Agartala, and travel thru The ‘Pahar' line!

Agartala's population had doubled by March 1971. Therefore, when we arrived in that town it did not seem like an Indian town. Almost everyone was speaking in our language, nay our dialect. As it is, most people of Agartala spoke in a dialect that resembled that of Comilla. The most interesting thing that we encountered in this small town was almost routinely meeting people that we knew in Dhaka. We stayed in the first floor of a two-storied building in an innocuous road at Agartala. A mat was spread wall to wall for us to sleep. If I remember correctly, about twenty of us slept in that bed on the floor that night. I remember a few political stalwarts of the student and youth wings of the Awami League also spent the night with us. Messrs Tofael Ahmed, Sheikh Fazlul Huq Moni and Abdul Quddus Makhan were some of them. I distinctly remember that we spent a sleepless night thinking about what we would do now that we could be officially termed refugees. We could not obviously find a sense of direction that night but reached at a unanimous decision that perhaps we should move to Calcutta to be near the Mujibnagar government.

After a couple of days, we embarked on the journey in a truck. The travel was far from being smooth as to we sat on top of the cargo that the truck was transporting from Agartala to Dharmanagar, the nearest railway station in Tripura. Nevertheless, the route was picturesque winding through hills and a lush green landscape. We arrived at the Dharmanagar station in the evening. No one had a clue about where we would stay overnight. Therefore, we laid a couple of mats at the far end of the platform that provided us some space to sleep at night. At Dharmanagar the arrangements were far less than the minimum comfort we were accustomed to. We ate some half baked loaves of bread with tea for our dinner that night and went to sleep on the platform full of destitute refugees. I have discovered during those calamitous days that people can adjust to conditions that would otherwise seem impossible to cope with. It was not possible to sleep long in that crowd of people with activities galore. It was five when I left our make shift bed. I decided to take a walk after attending the morning rituals. Dharmanagar, then a tiny market-centric town, was abuzz with Bangladeshis waiting to catch the one and only refugee train to come the following day. I thought how much can residents of a small place like this or even Agartala can take! I can't still imagine any group of people, however magnanimous they are, for bearing such onslaught on them for days on end. When I returned to the platform, our group of nine was wide awake. Signs of discomfort were rife in their appearance. We sat to discuss how we were going to confront the next 24 hours in a situation like this. Just then we saw an Indian army officer of the rank of Brigadier with his escorts approaching us. They asked my brother-in-law if he was a member the parliament. The answer, obviously, was in the affirmative and the Brigadier saluted him. We were then invited to his tent for lunch that day. We were happy at the prospect of a decent meal that we were deprived of for many days. Little did we know that the lunch would comprise Chapatis, mixed vegetable curry and Daal. The kids were looking for meat and were clearly unhappy. We told them that they could happily eat as much meat as possible on reaching Calcutta.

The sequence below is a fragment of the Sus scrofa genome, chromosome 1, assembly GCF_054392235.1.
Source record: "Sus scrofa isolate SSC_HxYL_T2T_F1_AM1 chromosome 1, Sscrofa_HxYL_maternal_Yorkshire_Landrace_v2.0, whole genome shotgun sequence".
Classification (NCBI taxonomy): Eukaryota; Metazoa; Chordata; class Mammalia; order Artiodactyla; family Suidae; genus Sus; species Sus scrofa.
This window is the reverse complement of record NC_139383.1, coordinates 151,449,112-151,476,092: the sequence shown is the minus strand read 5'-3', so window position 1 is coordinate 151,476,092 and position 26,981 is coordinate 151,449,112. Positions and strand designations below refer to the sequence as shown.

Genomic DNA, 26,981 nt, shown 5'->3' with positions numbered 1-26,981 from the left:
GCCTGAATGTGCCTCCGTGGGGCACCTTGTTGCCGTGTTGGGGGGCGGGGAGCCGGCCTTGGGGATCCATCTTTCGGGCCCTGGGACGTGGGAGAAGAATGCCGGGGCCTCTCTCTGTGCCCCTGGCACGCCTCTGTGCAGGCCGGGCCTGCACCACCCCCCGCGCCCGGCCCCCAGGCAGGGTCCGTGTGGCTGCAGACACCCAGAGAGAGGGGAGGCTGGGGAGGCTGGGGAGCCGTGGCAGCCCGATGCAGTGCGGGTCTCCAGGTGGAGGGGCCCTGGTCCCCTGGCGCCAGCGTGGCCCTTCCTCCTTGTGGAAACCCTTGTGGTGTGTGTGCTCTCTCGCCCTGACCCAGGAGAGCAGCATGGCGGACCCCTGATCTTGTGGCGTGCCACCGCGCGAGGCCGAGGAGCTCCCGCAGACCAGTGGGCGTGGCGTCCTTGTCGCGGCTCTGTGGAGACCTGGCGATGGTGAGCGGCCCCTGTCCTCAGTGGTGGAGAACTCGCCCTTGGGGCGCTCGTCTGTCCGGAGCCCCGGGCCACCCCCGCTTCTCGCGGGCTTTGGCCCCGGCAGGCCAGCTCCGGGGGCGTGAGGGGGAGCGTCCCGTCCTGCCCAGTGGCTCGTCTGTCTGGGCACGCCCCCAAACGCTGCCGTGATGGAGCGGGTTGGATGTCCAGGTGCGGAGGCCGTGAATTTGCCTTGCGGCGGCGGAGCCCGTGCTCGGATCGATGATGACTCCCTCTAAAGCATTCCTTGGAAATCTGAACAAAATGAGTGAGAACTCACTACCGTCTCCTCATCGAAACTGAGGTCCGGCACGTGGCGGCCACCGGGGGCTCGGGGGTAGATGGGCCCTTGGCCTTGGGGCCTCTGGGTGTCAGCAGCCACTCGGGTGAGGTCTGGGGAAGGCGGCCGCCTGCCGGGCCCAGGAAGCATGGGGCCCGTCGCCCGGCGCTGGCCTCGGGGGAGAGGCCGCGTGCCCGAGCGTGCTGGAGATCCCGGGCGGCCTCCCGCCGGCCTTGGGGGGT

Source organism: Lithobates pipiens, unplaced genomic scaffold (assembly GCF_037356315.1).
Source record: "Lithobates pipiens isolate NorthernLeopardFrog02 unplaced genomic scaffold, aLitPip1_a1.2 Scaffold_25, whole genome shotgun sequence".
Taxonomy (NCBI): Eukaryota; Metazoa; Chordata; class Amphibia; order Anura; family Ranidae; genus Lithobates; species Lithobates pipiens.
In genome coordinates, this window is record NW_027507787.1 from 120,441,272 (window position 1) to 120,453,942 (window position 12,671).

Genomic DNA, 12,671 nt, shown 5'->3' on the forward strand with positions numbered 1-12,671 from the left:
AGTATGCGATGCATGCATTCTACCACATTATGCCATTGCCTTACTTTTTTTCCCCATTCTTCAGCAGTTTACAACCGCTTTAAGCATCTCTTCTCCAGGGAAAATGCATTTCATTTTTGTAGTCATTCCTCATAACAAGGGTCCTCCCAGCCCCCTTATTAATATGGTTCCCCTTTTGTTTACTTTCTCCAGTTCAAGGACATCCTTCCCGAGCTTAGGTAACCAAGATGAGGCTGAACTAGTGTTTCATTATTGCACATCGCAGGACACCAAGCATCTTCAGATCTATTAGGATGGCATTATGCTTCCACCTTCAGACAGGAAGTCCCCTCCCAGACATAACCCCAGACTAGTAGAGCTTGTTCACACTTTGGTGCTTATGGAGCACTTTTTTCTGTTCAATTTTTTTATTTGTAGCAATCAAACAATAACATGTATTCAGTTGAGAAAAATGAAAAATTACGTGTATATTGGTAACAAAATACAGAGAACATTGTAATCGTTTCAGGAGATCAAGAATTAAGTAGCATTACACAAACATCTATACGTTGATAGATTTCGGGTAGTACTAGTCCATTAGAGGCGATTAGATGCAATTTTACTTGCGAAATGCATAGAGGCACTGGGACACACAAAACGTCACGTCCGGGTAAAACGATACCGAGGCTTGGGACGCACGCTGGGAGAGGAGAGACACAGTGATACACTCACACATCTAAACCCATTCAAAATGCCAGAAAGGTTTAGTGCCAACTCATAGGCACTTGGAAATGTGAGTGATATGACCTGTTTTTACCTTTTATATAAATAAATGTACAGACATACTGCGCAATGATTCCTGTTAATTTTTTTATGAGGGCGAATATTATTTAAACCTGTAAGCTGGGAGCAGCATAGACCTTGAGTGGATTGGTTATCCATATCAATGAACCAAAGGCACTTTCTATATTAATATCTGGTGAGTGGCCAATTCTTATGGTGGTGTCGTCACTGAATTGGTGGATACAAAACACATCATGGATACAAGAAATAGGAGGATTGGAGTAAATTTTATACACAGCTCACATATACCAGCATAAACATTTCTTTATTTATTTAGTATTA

When the train rolled in the following morning a colossal chaos ensued. We hardly expected it. The Brigadier was there with his men advising us what to do. He told me to enter a compartment through the window and make room for the women and kids which, with the help of a friend, I did. Once we were settled in, the Brigadier came near the window. He wore an apologetic expression and explained that in India a military officer could not be seen helping a select group of civilians where the others were helpless. This could have been considered a transgression. Later we talked about how in a similar situation in Pakistan the men in uniform would just block the entry to the compartment for others and settle their friends in. But that was another story of a different country that we had not merely left but had now embarked upon to undo.